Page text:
Yahoo CEO Marissa Mayer's decision to ban telecommuting has understandably generated a buzz, which has since grown louder after we learned what sparked her decision: She discovered that remote employees weren't logging into the VPN enough. Low VPN usage means low remote-worker productivity, she concluded, which is at least part of the reason she decided to require all employees to starting showing up at an office.
Her decision has garnered a mixture of praise from some onlookers alongside plenty of second-guessing and backseat CEO-ing from others. Supporters have commended Mayer for having the technical acumen to check VPN logs, a skill that the majority of CEOs likely don't possess. Critics, however, have argued that VPN logs aren't an adequate tool for measuring worker engagement and productivity -- not to mention Mayer's move strikes an unfair blow to the telework movement.
The reality is, VPN logs can provide at least some evidence as to which workers are pulling their weight and which ones aren't. However, that only works when companies make employees connect via VPN consistently and when supervisors or IT monitor VPN usage on a regular basis.
One of my favorite recent examples of a VPN revealing slacking employees comes from Verizon. Earlier this year, the company revealed how it helped one of its customers, a U.S.-based company, figured out that one of its highly paid developers (dubbed Bob) had been outsourcing his six-figure job to China for months. Bob wasn't even particularly subtle about it; he physically shipped his RSA token to the third-party contractor, enabling the person to log in under his credentials during the workday. The unauthorized VPN connection to Shenyang, China was present in months' worth of log data. Somehow, the scam had been entirely overlooked.
That's one real-world example of how a company can weed out slackers using a VPN log. Sure, there are such obvious questions as, "Why didn't the company's IT team notice the unauthorized connection to China earlier?" and "Why didn't anyone notice that this particular employee was using the Internet to connect to YouTube, eBay, and Reddit all day?" Notably, he did have years' worth of positive performance reviews, citing code that was "clean, well-written, and submitted in a timely fashion," which may have helped him fly below HR's radar and perhaps even his manager's radar. But how did IT miss it?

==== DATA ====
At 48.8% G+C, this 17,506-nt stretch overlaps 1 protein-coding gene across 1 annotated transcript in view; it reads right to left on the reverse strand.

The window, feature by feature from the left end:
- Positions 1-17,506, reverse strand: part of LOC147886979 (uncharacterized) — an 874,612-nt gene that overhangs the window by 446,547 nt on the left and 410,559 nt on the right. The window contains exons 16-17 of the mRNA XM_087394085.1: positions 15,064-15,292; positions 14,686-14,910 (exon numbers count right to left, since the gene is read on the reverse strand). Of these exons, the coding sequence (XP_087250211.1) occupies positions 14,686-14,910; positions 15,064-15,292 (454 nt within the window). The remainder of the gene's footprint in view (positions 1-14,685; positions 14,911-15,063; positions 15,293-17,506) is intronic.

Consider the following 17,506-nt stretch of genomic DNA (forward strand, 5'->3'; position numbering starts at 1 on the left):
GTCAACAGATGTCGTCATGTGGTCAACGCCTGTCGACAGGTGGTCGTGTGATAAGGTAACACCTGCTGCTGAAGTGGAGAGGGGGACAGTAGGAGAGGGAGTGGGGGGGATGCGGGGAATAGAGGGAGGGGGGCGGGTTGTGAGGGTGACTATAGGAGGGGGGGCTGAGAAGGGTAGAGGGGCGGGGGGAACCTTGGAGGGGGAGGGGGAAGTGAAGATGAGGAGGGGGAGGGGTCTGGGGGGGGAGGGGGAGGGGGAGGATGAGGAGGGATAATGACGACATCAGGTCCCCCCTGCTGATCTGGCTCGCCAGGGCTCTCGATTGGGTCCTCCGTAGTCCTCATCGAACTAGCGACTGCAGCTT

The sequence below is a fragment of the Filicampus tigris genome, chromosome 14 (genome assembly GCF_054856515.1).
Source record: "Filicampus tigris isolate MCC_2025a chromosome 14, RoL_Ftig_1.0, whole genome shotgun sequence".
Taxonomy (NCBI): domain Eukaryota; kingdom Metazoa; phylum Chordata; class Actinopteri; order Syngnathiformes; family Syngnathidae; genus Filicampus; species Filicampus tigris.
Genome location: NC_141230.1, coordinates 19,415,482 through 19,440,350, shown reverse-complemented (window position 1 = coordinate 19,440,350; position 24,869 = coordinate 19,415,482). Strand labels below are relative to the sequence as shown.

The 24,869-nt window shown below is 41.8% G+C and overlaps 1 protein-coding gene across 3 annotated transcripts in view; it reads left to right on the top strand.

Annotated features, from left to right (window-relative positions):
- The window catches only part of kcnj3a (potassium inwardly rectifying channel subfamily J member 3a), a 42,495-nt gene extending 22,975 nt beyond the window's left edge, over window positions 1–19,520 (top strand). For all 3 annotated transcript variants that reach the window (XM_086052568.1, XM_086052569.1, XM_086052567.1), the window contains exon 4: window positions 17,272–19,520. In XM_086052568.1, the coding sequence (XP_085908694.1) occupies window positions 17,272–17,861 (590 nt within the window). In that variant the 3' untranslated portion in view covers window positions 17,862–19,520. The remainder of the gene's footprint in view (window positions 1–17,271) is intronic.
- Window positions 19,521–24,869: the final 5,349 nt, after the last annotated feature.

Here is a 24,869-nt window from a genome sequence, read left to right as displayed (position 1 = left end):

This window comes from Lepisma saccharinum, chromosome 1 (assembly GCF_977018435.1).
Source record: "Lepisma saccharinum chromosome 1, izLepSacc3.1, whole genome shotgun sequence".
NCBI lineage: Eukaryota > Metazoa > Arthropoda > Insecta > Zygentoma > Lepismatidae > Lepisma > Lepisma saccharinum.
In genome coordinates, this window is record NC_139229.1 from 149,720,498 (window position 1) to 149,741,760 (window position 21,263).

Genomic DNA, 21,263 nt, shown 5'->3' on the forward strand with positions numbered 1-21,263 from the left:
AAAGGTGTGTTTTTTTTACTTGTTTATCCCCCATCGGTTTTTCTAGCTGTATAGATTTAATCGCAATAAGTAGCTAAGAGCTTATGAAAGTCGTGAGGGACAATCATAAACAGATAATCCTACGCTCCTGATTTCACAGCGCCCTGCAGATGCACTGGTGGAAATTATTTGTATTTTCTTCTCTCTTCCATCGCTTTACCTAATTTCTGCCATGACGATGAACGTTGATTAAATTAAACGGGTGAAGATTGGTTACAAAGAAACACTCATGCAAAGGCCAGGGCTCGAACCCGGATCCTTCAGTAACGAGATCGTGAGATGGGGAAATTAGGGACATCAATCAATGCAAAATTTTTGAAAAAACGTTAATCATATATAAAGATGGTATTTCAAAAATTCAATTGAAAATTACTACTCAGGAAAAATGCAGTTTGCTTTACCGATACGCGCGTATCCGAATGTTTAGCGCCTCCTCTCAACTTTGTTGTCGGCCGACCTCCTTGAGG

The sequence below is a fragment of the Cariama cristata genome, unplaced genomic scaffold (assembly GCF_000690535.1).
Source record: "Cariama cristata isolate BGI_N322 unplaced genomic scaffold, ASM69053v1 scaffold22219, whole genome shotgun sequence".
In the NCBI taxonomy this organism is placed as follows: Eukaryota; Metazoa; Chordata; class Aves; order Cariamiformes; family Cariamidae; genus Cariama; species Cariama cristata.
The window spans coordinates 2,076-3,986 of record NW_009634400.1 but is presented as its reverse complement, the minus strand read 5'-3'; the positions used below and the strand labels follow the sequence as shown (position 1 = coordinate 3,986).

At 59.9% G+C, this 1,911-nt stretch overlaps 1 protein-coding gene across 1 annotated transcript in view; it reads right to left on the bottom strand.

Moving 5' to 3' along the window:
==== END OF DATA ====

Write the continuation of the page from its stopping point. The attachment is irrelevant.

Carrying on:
That leads to Mayer's decision to ban telecommuting, purportedly because she'd found employees weren't connecting to the VPN enough. Critics may rightly argue you can't always measure employee engagement or productivity based on how often they connect to the VPN. For starters, some remote employees simply may not connect to the VPN every day, be it because they don't know it's a requirement, they don't know how, their VPN client isn't properly installed, or they just don't want to. That doesn't necessarily meant they aren't doing their jobs: One can access email, write documents, and perform all sorts of work-related tasks without being connected via a VPN.
Furthermore, workers can connect to a VPN and still slack all the live long day, as demonstrated by our friend Bob. Anyone who works at a company with lax security-and network-monitoring could log in to the VPN upon arriving at work, then spend the day playing Candy Crush Saga on Facebook or repinning ridiculous cat pictures on Pinterest without raising any flags.
Back, then, to Yahoo: Were employees not required to connect via VPN? Were they all, in fact, required to, but no one was enforcing the rule? Or did the rules vary from department to department? Whatever the case, Mayer's crackdown on slacking teleworkers is likely part of a greater strategy to boost productivity, which presumably (for Yahoo's sake) will include processes for measuring employee output on criteria beyond "number of hours connected to VPN."
Checking VPN logs can prove useful in tracking down slacking employees, but that's only if employees are forced to use the VPN consistently and if supervisors or IT monitors those logs from time to time (such as when an unauthorized connection to China materializes). If no one is bothering to force employees to use the VPN or to peruse the logs once in a while, that company has more to worry about than unproductive workers; that company is setting itself up to be hacked.
This story, "Can a VPN log really point to employee slacking?," was originally published at InfoWorld.com. Get the first word on what the important tech news really means with the InfoWorld Tech Watch blog. For the latest developments in business technology news, follow InfoWorld.com on Twitter.